Manual pipetting is one of the most repetitive laboratory techniques, and has been associated with pain in 90% of users in one-hour uninterrupted pipetting sessions. More than 80% of life scientists in a recent survey reported pipetting for at least one hour every day, while almost 30% report pipetting for more than three hours. Given these numbers, many lab workers likely suffer from repetitive strain injury (RSI).
What is Repetitive Strain Injury?
RSI results from repetitive physical actions or movements that lead to overuse of certain tissues, causing them to become worn and damaged over time resulting in symptoms including aching, cramping, tenderness, stiffness, throbbing, tingling, numbness, swelling, and weakness.
RSI is often described as a single condition, but is actually an umbrella term for a related group of disorders caused by repetitive movements, including carpal tunnel syndrome, tendonitis, tennis elbow, and trigger finger/trigger thumb. RSI can be triggered by many different types of actions, from small, frequent movements such as mouse clicking and typing to vigorous, forceful movements like pipetting to simply working in awkward positions or with bad posture.
Manual Pipetting May Contribute to RSI
While RSI can theoretically occur in any body part, it is most often seen in the upper body, affecting the forearms, elbows, neck, shoulders, wrists and/or hands. As with many chronic conditions, the symptoms appear gradually and can be mild or severe. Symptoms may come and go or appear only at night, making it difficult to pinpoint the cause. If symptoms are ignored, RSI may become difficult to treat and may require surgery. In severe cases, RSI can severely reduce or even inhibit one’s ability to work and carry out everyday activities and duties.
Manual pipetting protocols involves all of these factors.
Drawing up and dispensing liquids requires continuous and repetitive motion of the thumb -- a repetitive action involving the muscles, tendons and joints of the thumb, as well as the whole hand and wrist. Applied, repetitive force is required for plunger operation while dispensing liquids, tip ejection, and in some cases straining to hold onto a poorly designed pipette. Lab technicians are often required to sit or stand in static, suboptimal positions for the shoulders, head, and neck, while pipetting, as well, extending RSI in pipette users beyond the hands and wrists.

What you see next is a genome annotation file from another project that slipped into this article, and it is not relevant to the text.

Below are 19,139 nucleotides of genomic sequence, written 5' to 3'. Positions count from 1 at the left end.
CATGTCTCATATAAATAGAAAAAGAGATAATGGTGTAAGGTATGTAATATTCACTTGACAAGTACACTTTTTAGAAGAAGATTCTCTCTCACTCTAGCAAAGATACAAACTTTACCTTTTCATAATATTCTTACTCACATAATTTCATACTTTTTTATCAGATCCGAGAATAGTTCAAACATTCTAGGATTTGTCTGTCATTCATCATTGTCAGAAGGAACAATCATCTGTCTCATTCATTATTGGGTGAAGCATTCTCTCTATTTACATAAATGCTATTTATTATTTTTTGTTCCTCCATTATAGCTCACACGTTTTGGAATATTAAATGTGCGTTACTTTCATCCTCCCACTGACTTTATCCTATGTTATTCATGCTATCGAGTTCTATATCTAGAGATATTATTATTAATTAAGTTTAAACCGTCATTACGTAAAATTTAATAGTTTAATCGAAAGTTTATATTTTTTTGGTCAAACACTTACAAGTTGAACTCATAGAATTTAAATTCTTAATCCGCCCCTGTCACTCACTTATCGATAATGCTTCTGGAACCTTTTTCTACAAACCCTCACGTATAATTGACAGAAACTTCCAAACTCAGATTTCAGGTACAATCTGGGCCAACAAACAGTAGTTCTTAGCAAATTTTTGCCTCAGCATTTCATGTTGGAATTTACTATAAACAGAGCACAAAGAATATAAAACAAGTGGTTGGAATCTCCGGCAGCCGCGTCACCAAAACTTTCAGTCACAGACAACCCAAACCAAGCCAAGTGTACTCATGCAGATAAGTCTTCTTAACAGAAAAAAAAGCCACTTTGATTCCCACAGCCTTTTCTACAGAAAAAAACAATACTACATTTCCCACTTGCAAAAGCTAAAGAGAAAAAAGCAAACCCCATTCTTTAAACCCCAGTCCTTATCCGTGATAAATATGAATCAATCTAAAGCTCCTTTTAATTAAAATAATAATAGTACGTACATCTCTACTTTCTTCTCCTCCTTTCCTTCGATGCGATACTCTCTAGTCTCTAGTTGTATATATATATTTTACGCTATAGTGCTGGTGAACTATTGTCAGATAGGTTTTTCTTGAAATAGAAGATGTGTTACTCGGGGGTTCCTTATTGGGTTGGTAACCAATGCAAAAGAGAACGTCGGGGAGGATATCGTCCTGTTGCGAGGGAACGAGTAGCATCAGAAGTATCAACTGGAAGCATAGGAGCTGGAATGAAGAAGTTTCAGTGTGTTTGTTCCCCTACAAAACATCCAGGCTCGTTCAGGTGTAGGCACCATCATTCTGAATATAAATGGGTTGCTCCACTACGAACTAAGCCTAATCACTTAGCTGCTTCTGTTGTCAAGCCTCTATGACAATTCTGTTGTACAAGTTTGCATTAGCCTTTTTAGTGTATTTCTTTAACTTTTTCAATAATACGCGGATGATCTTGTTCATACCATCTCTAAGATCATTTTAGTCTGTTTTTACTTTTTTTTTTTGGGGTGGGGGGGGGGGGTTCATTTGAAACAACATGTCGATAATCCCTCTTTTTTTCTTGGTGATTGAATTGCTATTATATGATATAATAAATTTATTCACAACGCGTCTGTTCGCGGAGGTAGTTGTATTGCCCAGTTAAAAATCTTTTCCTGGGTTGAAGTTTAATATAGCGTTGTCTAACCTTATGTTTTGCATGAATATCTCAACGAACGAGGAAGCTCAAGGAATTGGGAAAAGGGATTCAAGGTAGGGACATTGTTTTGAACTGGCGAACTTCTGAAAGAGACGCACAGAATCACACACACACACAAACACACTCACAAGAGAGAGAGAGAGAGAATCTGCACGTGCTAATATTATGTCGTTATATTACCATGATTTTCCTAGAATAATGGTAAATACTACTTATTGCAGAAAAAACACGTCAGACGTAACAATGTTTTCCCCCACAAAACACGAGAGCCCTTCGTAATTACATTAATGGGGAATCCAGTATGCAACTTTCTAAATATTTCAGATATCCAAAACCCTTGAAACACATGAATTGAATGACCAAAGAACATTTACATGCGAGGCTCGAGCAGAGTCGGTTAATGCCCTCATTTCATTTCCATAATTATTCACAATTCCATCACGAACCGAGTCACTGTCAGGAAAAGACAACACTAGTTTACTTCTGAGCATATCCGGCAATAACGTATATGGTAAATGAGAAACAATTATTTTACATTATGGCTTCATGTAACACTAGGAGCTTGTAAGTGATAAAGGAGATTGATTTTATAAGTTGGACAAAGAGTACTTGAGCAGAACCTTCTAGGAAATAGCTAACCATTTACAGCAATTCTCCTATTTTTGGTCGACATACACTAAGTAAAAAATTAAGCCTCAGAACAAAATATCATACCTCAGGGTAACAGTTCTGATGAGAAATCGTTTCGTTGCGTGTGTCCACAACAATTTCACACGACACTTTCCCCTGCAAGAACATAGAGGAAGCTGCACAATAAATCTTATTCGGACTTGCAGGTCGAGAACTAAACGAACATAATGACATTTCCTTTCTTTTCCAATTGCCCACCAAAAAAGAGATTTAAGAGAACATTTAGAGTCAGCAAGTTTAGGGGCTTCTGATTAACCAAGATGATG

How You Can Minimize Your RSI Risk
While it’s difficult to change the repetitive nature of pipetting, you can reduce your risk of developing RSI by changing your behavior in the lab and using good pipetting technique. Below are five pipetting technique changes you can easily make to reduce strain:
- Adjust your chair so you can pipette without reaching up or stretching unnecessarily.
- Don’t twist or rotate your wrist while pipetting.
- Change hands at regular intervals when pipetting to allow each hand rest.
- Keep arms close to your body while pipetting.
- Hold the pipette with a relaxed grip.
For a more detailed overview of how to reduce pipetting-induced RSI, review these comprehensive guidelines from the National Institutes of Health.
As well as practicing good pipetting technique, you can also organize your workspace to reduce your risk of developing RSI. Here are 4 changes you can make to your workspace:
- Positioning frequently used items to minimize leaning and reaching.
- Ensuring your tip disposal container is below your pipetting container
- Hanging protocols at eye level to prevent bending or twisting.
- Hanging multiple copies of your protocols in different locations to better suit your workflow, if necessary.
- Using padding on the surfaces against which you rest your arms and legs.
Beyond making changes to your overall workspace, you may also consider investing in ergonomic pipettes and laboratory equipment. Manufacturers of pipettes and pipette tips have taken the issue of RSI so seriously that there is now a wide range of ergonomic products available to suit all lab needs. For example, ergonomic pipette tips have flexibility around the mounting area, making them easier to securely attach without needing to apply extra repetitive force to bang them into place. If you are unsure about level of RSI risk in your lab or workspace, consult the ergonomics-responsible person in your organization or reach out to an external ergonomics specialist.
Lab Robots Can Take Over Pipetting For You
The tips above should help you carry out repetitive pipetting work in a manner that reduces your risk of developing RSI, but you can minimize pipetting tasks -- or, in some cases, eliminate them altogether -- by using a lab robot. If you want to find out more about how to work a liquid handling robot into your workflow, or apply automation to your pipetting protocols, we'd be happy to talk you through it.
We’ve also included these tips in a handy infographic below for your reference. To better pipetting!
If you develop symptoms of RSI please consult your doctor, and if you believe that your symptoms are related to your work, speak to your employer or occupational health representative.